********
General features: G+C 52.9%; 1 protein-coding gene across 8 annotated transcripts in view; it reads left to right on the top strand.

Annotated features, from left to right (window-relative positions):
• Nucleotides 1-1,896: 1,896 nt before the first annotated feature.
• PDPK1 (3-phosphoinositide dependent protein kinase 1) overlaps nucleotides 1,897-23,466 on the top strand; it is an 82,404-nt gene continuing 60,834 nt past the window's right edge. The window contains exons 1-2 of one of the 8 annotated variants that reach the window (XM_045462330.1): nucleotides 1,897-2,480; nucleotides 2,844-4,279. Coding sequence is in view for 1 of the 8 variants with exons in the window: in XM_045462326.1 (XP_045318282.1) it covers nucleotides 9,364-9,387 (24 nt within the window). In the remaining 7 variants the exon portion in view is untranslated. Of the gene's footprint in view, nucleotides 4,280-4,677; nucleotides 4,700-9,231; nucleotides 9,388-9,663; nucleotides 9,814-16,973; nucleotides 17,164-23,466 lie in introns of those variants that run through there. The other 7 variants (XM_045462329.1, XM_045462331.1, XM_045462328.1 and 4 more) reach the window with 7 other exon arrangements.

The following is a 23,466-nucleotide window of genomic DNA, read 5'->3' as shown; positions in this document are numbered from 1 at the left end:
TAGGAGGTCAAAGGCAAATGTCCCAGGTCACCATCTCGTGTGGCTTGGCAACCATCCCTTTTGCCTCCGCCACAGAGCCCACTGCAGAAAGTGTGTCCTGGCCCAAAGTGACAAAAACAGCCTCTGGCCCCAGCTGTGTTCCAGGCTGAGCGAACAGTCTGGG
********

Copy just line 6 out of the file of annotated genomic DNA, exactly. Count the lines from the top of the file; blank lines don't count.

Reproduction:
TAGGAGGTCAAAGGCAAATGTCCCAGGTCACCATCTCGTGTGGCTTGGCAACCATCCCTTTTGCCTCCGCCACAGAGCCCACTGCAGAAAGTGTGTCCTGGCCCAAAGTGACAAAAACAGCCTCTGGCCCCAGCTGTGTTCCAGGCTGAGCGAACAGTCTGGG